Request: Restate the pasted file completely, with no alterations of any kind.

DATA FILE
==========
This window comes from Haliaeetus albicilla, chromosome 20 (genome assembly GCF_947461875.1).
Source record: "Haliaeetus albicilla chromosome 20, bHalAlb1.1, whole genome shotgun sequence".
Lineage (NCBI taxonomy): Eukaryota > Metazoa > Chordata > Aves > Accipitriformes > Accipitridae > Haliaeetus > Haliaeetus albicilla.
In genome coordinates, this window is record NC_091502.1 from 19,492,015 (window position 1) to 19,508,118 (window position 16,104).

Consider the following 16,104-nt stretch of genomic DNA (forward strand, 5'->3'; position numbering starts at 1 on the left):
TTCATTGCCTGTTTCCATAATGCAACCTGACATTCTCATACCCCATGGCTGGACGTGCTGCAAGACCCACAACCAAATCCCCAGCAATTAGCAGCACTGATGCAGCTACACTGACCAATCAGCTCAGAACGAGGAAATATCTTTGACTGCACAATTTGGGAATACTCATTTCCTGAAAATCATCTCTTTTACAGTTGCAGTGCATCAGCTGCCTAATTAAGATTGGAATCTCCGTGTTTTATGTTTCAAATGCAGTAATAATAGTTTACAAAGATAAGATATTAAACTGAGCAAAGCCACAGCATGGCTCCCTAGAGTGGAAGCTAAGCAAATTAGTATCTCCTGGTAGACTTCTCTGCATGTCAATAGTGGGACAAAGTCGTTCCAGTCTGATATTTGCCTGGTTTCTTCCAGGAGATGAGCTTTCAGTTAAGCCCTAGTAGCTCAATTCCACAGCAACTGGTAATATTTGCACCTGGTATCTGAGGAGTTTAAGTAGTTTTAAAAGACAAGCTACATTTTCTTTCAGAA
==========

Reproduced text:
This window comes from Haliaeetus albicilla, chromosome 20 (genome assembly GCF_947461875.1).
Source record: "Haliaeetus albicilla chromosome 20, bHalAlb1.1, whole genome shotgun sequence".
Lineage (NCBI taxonomy): Eukaryota > Metazoa > Chordata > Aves > Accipitriformes > Accipitridae > Haliaeetus > Haliaeetus albicilla.
In genome coordinates, this window is record NC_091502.1 from 19,492,015 (window position 1) to 19,508,118 (window position 16,104).

Consider the following 16,104-nt stretch of genomic DNA (forward strand, 5'->3'; position numbering starts at 1 on the left):
TTCATTGCCTGTTTCCATAATGCAACCTGACATTCTCATACCCCATGGCTGGACGTGCTGCAAGACCCACAACCAAATCCCCAGCAATTAGCAGCACTGATGCAGCTACACTGACCAATCAGCTCAGAACGAGGAAATATCTTTGACTGCACAATTTGGGAATACTCATTTCCTGAAAATCATCTCTTTTACAGTTGCAGTGCATCAGCTGCCTAATTAAGATTGGAATCTCCGTGTTTTATGTTTCAAATGCAGTAATAATAGTTTACAAAGATAAGATATTAAACTGAGCAAAGCCACAGCATGGCTCCCTAGAGTGGAAGCTAAGCAAATTAGTATCTCCTGGTAGACTTCTCTGCATGTCAATAGTGGGACAAAGTCGTTCCAGTCTGATATTTGCCTGGTTTCTTCCAGGAGATGAGCTTTCAGTTAAGCCCTAGTAGCTCAATTCCACAGCAACTGGTAATATTTGCACCTGGTATCTGAGGAGTTTAAGTAGTTTTAAAAGACAAGCTACATTTTCTTTCAGAA